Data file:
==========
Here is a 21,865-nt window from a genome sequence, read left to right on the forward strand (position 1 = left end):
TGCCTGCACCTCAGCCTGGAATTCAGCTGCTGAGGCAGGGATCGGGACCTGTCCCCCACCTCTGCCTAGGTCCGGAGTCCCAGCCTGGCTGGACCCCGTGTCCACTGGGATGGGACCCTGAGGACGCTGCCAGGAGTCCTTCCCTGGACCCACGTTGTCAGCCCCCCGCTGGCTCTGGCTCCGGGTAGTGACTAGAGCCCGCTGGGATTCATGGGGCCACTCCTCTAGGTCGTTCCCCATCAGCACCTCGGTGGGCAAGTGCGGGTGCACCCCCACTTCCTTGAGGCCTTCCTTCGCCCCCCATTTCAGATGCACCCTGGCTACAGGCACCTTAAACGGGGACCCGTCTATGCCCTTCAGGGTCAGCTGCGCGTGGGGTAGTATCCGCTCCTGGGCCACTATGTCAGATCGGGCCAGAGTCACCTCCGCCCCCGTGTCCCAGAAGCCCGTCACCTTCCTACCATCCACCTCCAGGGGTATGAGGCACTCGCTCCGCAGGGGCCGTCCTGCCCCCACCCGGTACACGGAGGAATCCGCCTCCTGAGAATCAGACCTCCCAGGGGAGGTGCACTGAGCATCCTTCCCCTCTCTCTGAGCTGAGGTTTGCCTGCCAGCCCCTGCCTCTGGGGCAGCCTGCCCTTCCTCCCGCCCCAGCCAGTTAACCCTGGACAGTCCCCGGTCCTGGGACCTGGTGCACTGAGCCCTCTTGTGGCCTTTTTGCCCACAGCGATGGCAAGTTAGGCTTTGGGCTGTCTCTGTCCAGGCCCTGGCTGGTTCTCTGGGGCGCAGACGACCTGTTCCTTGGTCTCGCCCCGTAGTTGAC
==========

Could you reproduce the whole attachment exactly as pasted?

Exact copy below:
Here is a 21,865-nt window from a genome sequence, read left to right on the forward strand (position 1 = left end):
TGCCTGCACCTCAGCCTGGAATTCAGCTGCTGAGGCAGGGATCGGGACCTGTCCCCCACCTCTGCCTAGGTCCGGAGTCCCAGCCTGGCTGGACCCCGTGTCCACTGGGATGGGACCCTGAGGACGCTGCCAGGAGTCCTTCCCTGGACCCACGTTGTCAGCCCCCCGCTGGCTCTGGCTCCGGGTAGTGACTAGAGCCCGCTGGGATTCATGGGGCCACTCCTCTAGGTCGTTCCCCATCAGCACCTCGGTGGGCAAGTGCGGGTGCACCCCCACTTCCTTGAGGCCTTCCTTCGCCCCCCATTTCAGATGCACCCTGGCTACAGGCACCTTAAACGGGGACCCGTCTATGCCCTTCAGGGTCAGCTGCGCGTGGGGTAGTATCCGCTCCTGGGCCACTATGTCAGATCGGGCCAGAGTCACCTCCGCCCCCGTGTCCCAGAAGCCCGTCACCTTCCTACCATCCACCTCCAGGGGTATGAGGCACTCGCTCCGCAGGGGCCGTCCTGCCCCCACCCGGTACACGGAGGAATCCGCCTCCTGAGAATCAGACCTCCCAGGGGAGGTGCACTGAGCATCCTTCCCCTCTCTCTGAGCTGAGGTTTGCCTGCCAGCCCCTGCCTCTGGGGCAGCCTGCCCTTCCTCCCGCCCCAGCCAGTTAACCCTGGACAGTCCCCGGTCCTGGGACCTGGTGCACTGAGCCCTCTTGTGGCCTTTTTGCCCACAGCGATGGCAAGTTAGGCTTTGGGCTGTCTCTGTCCAGGCCCTGGCTGGTTCTCTGGGGCGCAGACGACCTGTTCCTTGGTCTCGCCCCGTAGTTGAC